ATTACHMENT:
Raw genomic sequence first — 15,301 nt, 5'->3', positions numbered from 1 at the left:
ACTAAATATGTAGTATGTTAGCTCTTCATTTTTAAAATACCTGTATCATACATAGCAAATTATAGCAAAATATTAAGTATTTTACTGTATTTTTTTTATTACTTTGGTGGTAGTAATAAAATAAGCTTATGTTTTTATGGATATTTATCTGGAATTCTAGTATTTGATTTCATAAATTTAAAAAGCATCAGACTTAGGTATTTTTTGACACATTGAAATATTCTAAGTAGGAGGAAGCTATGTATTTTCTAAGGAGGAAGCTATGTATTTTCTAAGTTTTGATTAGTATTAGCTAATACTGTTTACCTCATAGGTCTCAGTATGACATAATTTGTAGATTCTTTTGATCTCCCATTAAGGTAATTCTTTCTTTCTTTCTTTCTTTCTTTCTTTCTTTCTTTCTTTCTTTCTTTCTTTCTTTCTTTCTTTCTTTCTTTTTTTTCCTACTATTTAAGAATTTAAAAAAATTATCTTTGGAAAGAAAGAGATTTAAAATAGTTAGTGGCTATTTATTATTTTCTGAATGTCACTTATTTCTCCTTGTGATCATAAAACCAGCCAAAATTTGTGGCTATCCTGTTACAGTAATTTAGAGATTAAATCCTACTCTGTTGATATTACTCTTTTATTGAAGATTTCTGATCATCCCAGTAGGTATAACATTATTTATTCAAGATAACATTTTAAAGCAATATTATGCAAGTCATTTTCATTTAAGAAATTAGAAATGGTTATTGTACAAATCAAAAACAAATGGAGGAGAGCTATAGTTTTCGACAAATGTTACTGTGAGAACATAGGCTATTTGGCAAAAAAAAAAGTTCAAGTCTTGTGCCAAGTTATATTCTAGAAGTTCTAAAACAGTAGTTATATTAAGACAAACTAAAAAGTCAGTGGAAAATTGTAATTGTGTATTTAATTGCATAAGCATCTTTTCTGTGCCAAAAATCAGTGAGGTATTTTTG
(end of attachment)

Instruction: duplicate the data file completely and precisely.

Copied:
Raw genomic sequence first — 15,301 nt, 5'->3', positions numbered from 1 at the left:
ACTAAATATGTAGTATGTTAGCTCTTCATTTTTAAAATACCTGTATCATACATAGCAAATTATAGCAAAATATTAAGTATTTTACTGTATTTTTTTTATTACTTTGGTGGTAGTAATAAAATAAGCTTATGTTTTTATGGATATTTATCTGGAATTCTAGTATTTGATTTCATAAATTTAAAAAGCATCAGACTTAGGTATTTTTTGACACATTGAAATATTCTAAGTAGGAGGAAGCTATGTATTTTCTAAGGAGGAAGCTATGTATTTTCTAAGTTTTGATTAGTATTAGCTAATACTGTTTACCTCATAGGTCTCAGTATGACATAATTTGTAGATTCTTTTGATCTCCCATTAAGGTAATTCTTTCTTTCTTTCTTTCTTTCTTTCTTTCTTTCTTTCTTTCTTTCTTTCTTTCTTTCTTTCTTTCTTTCTTTTTTTTCCTACTATTTAAGAATTTAAAAAAATTATCTTTGGAAAGAAAGAGATTTAAAATAGTTAGTGGCTATTTATTATTTTCTGAATGTCACTTATTTCTCCTTGTGATCATAAAACCAGCCAAAATTTGTGGCTATCCTGTTACAGTAATTTAGAGATTAAATCCTACTCTGTTGATATTACTCTTTTATTGAAGATTTCTGATCATCCCAGTAGGTATAACATTATTTATTCAAGATAACATTTTAAAGCAATATTATGCAAGTCATTTTCATTTAAGAAATTAGAAATGGTTATTGTACAAATCAAAAACAAATGGAGGAGAGCTATAGTTTTCGACAAATGTTACTGTGAGAACATAGGCTATTTGGCAAAAAAAAAAGTTCAAGTCTTGTGCCAAGTTATATTCTAGAAGTTCTAAAACAGTAGTTATATTAAGACAAACTAAAAAGTCAGTGGAAAATTGTAATTGTGTATTTAATTGCATAAGCATCTTTTCTGTGCCAAAAATCAGTGAGGTATTTTTG